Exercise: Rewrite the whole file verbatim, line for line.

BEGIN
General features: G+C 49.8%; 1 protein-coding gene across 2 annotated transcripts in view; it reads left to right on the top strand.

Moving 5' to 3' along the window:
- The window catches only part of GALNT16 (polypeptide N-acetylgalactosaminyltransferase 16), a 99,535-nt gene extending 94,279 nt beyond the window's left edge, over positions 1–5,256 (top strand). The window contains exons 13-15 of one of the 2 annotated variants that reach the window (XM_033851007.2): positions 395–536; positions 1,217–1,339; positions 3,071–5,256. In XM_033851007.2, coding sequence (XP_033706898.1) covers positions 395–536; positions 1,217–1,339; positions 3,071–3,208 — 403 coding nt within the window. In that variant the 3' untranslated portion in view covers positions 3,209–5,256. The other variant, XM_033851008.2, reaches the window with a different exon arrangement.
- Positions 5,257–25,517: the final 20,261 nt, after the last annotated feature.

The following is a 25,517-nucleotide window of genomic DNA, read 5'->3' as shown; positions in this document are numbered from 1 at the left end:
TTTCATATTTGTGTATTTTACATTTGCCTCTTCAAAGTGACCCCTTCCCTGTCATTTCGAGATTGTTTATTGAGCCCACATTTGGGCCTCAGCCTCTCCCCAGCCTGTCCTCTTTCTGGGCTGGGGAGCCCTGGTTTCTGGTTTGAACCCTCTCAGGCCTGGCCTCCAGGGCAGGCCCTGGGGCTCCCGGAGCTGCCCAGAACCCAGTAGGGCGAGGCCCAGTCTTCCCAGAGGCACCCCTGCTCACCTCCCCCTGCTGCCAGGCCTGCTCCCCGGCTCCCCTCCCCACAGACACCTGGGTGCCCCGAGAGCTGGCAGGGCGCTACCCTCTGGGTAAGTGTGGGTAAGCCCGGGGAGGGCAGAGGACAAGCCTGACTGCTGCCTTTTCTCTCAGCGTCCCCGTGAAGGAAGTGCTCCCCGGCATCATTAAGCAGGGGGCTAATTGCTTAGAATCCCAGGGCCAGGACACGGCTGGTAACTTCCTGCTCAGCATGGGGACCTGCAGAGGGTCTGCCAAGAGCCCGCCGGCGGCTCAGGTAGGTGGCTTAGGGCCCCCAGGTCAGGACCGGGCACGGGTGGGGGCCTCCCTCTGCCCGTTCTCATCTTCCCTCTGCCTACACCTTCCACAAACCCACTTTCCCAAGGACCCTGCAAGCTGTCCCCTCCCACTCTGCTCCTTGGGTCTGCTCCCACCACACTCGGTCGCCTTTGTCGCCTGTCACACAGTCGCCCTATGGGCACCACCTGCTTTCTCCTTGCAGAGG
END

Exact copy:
General features: G+C 49.8%; 1 protein-coding gene across 2 annotated transcripts in view; it reads left to right on the top strand.

Moving 5' to 3' along the window:
- The window catches only part of GALNT16 (polypeptide N-acetylgalactosaminyltransferase 16), a 99,535-nt gene extending 94,279 nt beyond the window's left edge, over positions 1–5,256 (top strand). The window contains exons 13-15 of one of the 2 annotated variants that reach the window (XM_033851007.2): positions 395–536; positions 1,217–1,339; positions 3,071–5,256. In XM_033851007.2, coding sequence (XP_033706898.1) covers positions 395–536; positions 1,217–1,339; positions 3,071–3,208 — 403 coding nt within the window. In that variant the 3' untranslated portion in view covers positions 3,209–5,256. The other variant, XM_033851008.2, reaches the window with a different exon arrangement.
- Positions 5,257–25,517: the final 20,261 nt, after the last annotated feature.

The following is a 25,517-nucleotide window of genomic DNA, read 5'->3' as shown; positions in this document are numbered from 1 at the left end:
TTTCATATTTGTGTATTTTACATTTGCCTCTTCAAAGTGACCCCTTCCCTGTCATTTCGAGATTGTTTATTGAGCCCACATTTGGGCCTCAGCCTCTCCCCAGCCTGTCCTCTTTCTGGGCTGGGGAGCCCTGGTTTCTGGTTTGAACCCTCTCAGGCCTGGCCTCCAGGGCAGGCCCTGGGGCTCCCGGAGCTGCCCAGAACCCAGTAGGGCGAGGCCCAGTCTTCCCAGAGGCACCCCTGCTCACCTCCCCCTGCTGCCAGGCCTGCTCCCCGGCTCCCCTCCCCACAGACACCTGGGTGCCCCGAGAGCTGGCAGGGCGCTACCCTCTGGGTAAGTGTGGGTAAGCCCGGGGAGGGCAGAGGACAAGCCTGACTGCTGCCTTTTCTCTCAGCGTCCCCGTGAAGGAAGTGCTCCCCGGCATCATTAAGCAGGGGGCTAATTGCTTAGAATCCCAGGGCCAGGACACGGCTGGTAACTTCCTGCTCAGCATGGGGACCTGCAGAGGGTCTGCCAAGAGCCCGCCGGCGGCTCAGGTAGGTGGCTTAGGGCCCCCAGGTCAGGACCGGGCACGGGTGGGGGCCTCCCTCTGCCCGTTCTCATCTTCCCTCTGCCTACACCTTCCACAAACCCACTTTCCCAAGGACCCTGCAAGCTGTCCCCTCCCACTCTGCTCCTTGGGTCTGCTCCCACCACACTCGGTCGCCTTTGTCGCCTGTCACACAGTCGCCCTATGGGCACCACCTGCTTTCTCCTTGCAGAGG